Fertilization adjustments

Climate based adjustments
Enzymatic activity, which is essential for the assimilation of different ions like nitrate, phosphate, sulphate and ammonium, is largely depended on temperature. Too low or too high temperatures will inhibit these enzymatic activity, this is why the fertilizer recipe is effected by the temperature. High rates of nitrate during low temperature periods, for example, results in dangerous high nitrite levels. Just like temperature, light is also an essential factor for growth, in fact it is necessary for the most important plant growth process known as photosynthesis. During periods of high radiation, it is important to provide sufficient trace elements and nitrogen, because a lack of these elements will inhibit the photosynthesis. Manganese for example is essential for the activity of the enzyme superoxide dismutase, which neutralizes the free radicals, formed during photosynthesis. Without manganese, young cells will get damaged by these free radicals.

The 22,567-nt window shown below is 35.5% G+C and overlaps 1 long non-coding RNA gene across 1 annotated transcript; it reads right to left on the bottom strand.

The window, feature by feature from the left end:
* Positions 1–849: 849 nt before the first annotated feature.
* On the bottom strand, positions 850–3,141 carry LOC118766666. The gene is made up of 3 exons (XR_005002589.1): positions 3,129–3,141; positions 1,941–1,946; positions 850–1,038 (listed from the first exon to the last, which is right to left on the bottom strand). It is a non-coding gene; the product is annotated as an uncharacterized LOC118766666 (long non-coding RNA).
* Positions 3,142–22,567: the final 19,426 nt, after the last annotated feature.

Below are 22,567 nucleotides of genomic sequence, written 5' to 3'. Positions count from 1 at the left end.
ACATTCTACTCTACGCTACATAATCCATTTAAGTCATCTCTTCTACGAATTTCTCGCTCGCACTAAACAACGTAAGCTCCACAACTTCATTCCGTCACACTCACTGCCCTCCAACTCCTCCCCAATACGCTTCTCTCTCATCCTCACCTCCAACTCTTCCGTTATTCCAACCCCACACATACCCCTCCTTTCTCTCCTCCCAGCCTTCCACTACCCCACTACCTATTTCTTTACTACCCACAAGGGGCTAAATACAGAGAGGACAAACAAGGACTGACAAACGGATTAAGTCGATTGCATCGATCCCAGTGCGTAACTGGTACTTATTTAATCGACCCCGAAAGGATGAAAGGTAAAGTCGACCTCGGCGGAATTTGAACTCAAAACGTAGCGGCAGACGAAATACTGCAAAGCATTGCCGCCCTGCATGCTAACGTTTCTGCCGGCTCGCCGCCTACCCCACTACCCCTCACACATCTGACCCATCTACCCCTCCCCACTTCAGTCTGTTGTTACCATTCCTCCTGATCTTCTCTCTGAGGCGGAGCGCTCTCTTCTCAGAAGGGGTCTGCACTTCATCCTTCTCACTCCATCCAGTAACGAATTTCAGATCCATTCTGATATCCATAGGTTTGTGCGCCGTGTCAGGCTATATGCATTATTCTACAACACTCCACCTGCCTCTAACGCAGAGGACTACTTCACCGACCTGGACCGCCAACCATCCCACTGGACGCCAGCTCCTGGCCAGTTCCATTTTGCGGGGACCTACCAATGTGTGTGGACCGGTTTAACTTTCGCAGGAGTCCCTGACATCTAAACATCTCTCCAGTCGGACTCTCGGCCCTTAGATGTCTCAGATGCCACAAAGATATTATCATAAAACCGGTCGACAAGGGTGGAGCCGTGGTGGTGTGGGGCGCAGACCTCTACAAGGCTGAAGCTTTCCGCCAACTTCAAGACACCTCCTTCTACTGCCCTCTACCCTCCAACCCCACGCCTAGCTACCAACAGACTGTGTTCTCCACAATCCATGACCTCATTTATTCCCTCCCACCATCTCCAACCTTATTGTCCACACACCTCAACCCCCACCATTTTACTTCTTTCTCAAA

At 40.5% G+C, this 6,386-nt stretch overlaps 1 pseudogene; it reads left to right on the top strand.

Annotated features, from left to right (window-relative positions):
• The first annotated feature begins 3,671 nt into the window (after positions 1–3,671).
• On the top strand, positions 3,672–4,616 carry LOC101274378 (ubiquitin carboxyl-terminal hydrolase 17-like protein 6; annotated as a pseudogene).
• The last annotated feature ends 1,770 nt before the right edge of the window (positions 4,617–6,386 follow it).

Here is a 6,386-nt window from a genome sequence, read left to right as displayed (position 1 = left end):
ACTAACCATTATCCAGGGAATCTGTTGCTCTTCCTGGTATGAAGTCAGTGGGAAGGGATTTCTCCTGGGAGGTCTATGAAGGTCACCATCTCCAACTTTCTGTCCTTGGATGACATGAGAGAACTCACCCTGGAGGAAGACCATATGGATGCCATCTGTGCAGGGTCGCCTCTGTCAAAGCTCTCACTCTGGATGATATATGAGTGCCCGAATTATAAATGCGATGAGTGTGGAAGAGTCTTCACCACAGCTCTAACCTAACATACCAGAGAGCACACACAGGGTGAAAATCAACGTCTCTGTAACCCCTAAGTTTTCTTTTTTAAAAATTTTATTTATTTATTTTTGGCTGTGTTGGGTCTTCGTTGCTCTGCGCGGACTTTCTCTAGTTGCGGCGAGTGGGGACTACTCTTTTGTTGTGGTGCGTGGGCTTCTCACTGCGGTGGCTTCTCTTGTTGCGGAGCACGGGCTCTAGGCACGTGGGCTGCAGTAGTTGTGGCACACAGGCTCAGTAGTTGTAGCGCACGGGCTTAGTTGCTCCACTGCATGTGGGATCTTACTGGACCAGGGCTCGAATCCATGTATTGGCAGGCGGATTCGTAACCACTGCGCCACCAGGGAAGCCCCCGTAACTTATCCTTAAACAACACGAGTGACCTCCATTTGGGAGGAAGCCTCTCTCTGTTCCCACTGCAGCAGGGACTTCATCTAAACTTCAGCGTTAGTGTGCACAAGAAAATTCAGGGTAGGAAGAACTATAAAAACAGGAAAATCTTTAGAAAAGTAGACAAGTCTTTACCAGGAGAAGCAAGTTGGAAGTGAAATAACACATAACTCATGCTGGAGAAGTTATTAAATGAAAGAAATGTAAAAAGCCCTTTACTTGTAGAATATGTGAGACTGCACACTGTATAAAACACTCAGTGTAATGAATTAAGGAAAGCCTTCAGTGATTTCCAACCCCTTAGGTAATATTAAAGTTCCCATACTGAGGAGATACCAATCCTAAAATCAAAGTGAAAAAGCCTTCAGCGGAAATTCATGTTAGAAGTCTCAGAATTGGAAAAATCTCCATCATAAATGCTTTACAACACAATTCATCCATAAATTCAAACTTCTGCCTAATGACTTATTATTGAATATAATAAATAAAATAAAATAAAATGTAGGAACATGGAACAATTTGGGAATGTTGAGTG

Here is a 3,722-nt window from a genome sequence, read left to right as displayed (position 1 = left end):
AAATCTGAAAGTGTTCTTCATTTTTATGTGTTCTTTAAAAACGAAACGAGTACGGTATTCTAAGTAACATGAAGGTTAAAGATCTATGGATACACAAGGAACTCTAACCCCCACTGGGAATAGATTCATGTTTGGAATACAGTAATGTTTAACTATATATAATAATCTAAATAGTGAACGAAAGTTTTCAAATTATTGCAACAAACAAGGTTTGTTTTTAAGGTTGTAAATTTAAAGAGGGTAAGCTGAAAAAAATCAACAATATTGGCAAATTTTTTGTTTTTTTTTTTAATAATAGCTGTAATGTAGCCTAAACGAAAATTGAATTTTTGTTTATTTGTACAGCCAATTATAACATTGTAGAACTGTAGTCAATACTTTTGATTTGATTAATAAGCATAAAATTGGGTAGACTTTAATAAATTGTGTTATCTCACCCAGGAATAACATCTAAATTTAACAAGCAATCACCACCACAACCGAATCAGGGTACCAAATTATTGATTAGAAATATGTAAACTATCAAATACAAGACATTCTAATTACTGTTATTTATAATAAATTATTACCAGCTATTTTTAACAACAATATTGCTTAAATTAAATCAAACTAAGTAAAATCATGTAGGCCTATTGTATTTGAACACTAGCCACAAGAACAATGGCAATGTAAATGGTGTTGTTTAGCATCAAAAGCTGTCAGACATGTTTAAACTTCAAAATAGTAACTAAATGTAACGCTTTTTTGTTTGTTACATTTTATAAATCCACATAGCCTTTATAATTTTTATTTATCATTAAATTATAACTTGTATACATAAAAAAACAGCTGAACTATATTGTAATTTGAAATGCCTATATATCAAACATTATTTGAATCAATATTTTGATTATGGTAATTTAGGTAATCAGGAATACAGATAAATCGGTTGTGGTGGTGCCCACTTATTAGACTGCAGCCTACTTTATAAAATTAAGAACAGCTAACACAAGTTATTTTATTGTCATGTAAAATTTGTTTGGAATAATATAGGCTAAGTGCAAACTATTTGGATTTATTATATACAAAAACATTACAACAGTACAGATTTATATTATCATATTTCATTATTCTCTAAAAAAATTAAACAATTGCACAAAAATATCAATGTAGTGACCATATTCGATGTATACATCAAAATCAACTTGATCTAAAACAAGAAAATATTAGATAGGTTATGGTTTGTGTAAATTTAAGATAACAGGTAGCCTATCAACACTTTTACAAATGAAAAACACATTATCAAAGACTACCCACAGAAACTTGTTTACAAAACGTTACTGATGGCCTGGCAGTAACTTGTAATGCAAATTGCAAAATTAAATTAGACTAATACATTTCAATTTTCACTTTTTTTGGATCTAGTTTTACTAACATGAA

Growth stage based adjustments
Plant growth is usually initiated with the development of roots. In contradiction to leaves, roots contain no chlorophyll, hence the energy for growth must be supplied by the ‘green parts’ of the plant. Because the transport of energy to the roots is highly dependent on phosphate, this element is regularly raised during the start of the growth. High rates of nitrate influx, as a result of high vegetative growth, results in a high pH. For this reason, a part of the nitrogen must be supplied by ammonium in stead of nitrate, under high vegetative growth conditions. The acidifying properties of ammonium compensates partly the pH raising effect of nitrate influx. During flower bud or fruit development in the very first stage of growth, it is very important to offer
sufficient calcium to the plant. Calcium is essential for cell division and plays an important role in the strength of the cell wall. During the middle and final stage of flower bud or fruit development, calcium becomes less important, but the demand of potassium is at is height. Potassium is needed to give the flower or fruit cells enough turgor pressure. The more water a plant part contains, the more potassium is needed to keep the water on a certain osmotic level.